Powell attacks 'cowardly' players and considers her England future

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The Independent Online

The England coach Hope Powell last night flew home from her side's World Cup exit in Germany, beaten by France in a quarter-final penalty shoot-out, with a change of job in mind and with an accusation of cowardice against players who shied away from taking spot-kicks at the end of Saturday's draw in Leverkusen.

France won the shoot-out 4-3 after the 22-year-old Chelsea left-back Claire Rafferty, making her World Cup debut as an 81st-minute substitute, and the captain Faye White missed their penalties following successful kicks by the badly injured striker Kelly Smith, the right winger Karen Carney and the central defender Casey Stoney. Powell, as angry as she was disappointed, said: "Three times I had to ask [for volunteers] before anyone stepped forward. 'Where are you?' I was thinking, and then a young kid is the first to put her hand up. And Kelly Smith was dying on her feet but she stepped up and took one. You've got to want to take a penalty, but other players should have come forward and they didn't. That's weak, it's cowardice."

White and Smith, 33 and 32 respectively, have both said that this World Cup is the last they would appear in, but they may want to play in England's 2013 European Championship qualifying campaign, which starts in September against Serbia, and in the Great Britain team – which will almost certainly be exclusively English due to the unwillingness of the Scottish, Welsh and Northern Irish Football Associations to have their players involved – at next year's Olympic games.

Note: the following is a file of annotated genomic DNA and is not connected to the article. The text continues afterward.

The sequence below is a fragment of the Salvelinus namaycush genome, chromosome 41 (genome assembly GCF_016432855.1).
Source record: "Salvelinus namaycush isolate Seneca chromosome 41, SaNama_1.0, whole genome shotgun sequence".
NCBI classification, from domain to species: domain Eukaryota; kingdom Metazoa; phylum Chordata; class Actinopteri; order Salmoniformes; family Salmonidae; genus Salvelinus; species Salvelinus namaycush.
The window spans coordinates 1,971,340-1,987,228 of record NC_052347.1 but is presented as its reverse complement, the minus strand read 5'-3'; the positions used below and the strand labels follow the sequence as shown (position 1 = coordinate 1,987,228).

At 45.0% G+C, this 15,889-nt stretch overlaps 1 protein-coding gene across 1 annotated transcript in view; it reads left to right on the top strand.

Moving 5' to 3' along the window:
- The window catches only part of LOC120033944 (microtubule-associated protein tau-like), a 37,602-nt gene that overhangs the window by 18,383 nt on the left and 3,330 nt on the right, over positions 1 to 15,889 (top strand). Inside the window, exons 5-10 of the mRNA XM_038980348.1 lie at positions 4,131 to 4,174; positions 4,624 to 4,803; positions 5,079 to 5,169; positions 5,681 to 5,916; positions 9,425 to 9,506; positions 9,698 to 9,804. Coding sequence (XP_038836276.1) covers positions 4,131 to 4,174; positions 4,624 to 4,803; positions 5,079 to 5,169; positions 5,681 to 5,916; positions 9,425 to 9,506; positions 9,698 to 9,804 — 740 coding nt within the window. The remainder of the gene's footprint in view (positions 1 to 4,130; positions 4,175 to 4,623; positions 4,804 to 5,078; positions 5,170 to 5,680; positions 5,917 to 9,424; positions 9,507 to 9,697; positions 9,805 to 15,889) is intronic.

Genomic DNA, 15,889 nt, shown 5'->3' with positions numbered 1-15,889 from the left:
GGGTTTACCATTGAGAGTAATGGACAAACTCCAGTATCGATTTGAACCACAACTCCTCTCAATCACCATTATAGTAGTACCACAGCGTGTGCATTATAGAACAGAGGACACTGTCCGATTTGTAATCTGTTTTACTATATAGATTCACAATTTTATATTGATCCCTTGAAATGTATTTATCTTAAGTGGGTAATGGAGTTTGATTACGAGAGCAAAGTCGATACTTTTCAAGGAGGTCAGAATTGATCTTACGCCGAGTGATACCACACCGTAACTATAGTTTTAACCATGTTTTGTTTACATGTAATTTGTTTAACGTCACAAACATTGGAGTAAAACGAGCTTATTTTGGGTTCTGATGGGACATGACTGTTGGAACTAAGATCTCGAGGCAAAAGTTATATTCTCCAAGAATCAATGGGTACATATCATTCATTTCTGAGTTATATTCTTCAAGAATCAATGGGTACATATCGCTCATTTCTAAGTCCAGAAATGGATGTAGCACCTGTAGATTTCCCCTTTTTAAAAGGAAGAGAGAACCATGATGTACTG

Whether Powell manages England's Euro qualifiers or the Olympic team is, however, a moot point. She is discussing with the Football Association the possibility of taking on what would be a newly created role of performance director, a position that would give her overall control of the women's game from grass-roots to the highest level, and one that she is keen to see the FA bring to fruition.

"It's needed in the women's game and hopefully the FA will be looking that way," she said. "I'd like to be involved, helping to raise standards especially lower down, where there's an important part to be played in the development of players and the future of the game."

If she does quit as the national coach, a job she has handled for the last 13 years, she would prefer her successor to be someone who is already involved in the England set-up, probably Mo Marley who has had significant success as the Under-19 manager.

"I'm not going to leave England in the lurch," said Powell, "but I'm not going to do this job forever and I would hope we would look at continuity. We have got better at all levels of the national team. It would be a shame if somebody who's not part of the current structure came in and things changed."

If the 44-year-old coach does become the performance director and so leave her managerial role, she would nevertheless still be seen in most quarters as the most obvious choice to take charge of the Olympic team.

But she will not be drawn on whether or not she would like to take on the task. "I don't know," she said, "I need to catch my breath after the World Cup and I could do with a day off. It [the Olympics job] will be open to other managers and right now I'm not focused on that – we've got the European Championship qualifiers starting soon and that's my first priority."

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